Opera singer Shenyang promotes Western classical music on mainland
Shenyang performs wherever he can to promote Western music on mainland
After being discovered in 2007 by opera singer Renee Fleming, winning the BBC Cardiff Singer of the World award and debuting at New York's Metropolitan Opera that same year, bass-baritone superstar Shenyang has set his sights on promoting classical music on the mainland.
"The money to support the future of classical music is in China, but [success] isn't certain," said the hulking 28-year-old Tianjin native, who was Shanghai Symphony Orchestra's artist-in-residence last year.
"The [central] government is building these grand stadiums, giving them millions of yuan to work with each year, but most of them have no idea how to manage a theatre," he said.
The mainland's classical music scene is barely a decade old, as the development of Western musical styles was suppressed during much of the country's tumultuous 20th century, he said.
The singer says only a handful of people are working to promote opera on the mainland, and that includes his friend, Hong Kong's leading tenor and Opera Hong Kong artistic director Warren Mok. These people have been going from theatre to theatre, launching music festivals and performing domestically and internationally.
"China needs more people like [Mok]," he said. "We also need more supporters to help nurture artistic diversity. It's not just about getting government money."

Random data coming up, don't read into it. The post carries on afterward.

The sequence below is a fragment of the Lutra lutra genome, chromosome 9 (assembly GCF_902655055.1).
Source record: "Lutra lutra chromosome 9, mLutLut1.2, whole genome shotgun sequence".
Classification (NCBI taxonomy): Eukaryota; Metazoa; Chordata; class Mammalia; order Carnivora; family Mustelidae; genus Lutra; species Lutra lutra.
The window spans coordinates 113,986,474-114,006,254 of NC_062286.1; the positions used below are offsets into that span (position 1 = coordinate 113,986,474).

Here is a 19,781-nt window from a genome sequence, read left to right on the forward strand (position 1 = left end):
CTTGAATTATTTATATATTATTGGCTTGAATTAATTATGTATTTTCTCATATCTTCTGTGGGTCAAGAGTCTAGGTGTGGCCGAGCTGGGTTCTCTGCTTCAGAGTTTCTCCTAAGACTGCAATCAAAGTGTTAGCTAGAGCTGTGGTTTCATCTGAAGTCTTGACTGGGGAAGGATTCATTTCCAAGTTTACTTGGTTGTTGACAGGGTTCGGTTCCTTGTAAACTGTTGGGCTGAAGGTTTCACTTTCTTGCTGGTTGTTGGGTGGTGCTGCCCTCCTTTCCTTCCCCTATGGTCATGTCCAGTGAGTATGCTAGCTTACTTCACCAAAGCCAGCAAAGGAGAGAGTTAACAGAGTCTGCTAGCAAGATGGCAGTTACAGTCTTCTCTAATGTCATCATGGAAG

Shenyang, who joined his name, Shen Yang, together to avoid confusing Western audiences, is in Hong Kong to perform at Opera Hong Kong's 10th anniversary gala concert tonight.
He believes the best way he can promote classical music and appreciation of art on the mainland is to perform as much as he can in different places and different formats, such as giving concerts, recitals, lectures, and even writing columns about art.
"I've never felt nervous before a performance. It just comes out naturally," said Shenyang, who attributed his confidence to his parents, both singers who managed to complete their university education at a music conservatory despite having spent years labouring in the countryside during the Cultural Revolution.
"Many people wanted to get out of the countryside, but they needed a special skill. If you have a good voice and can sing well, you can get out," he said.
"I feel like it is my duty to be a good singer. I can't waste my talent and what my parents have given me."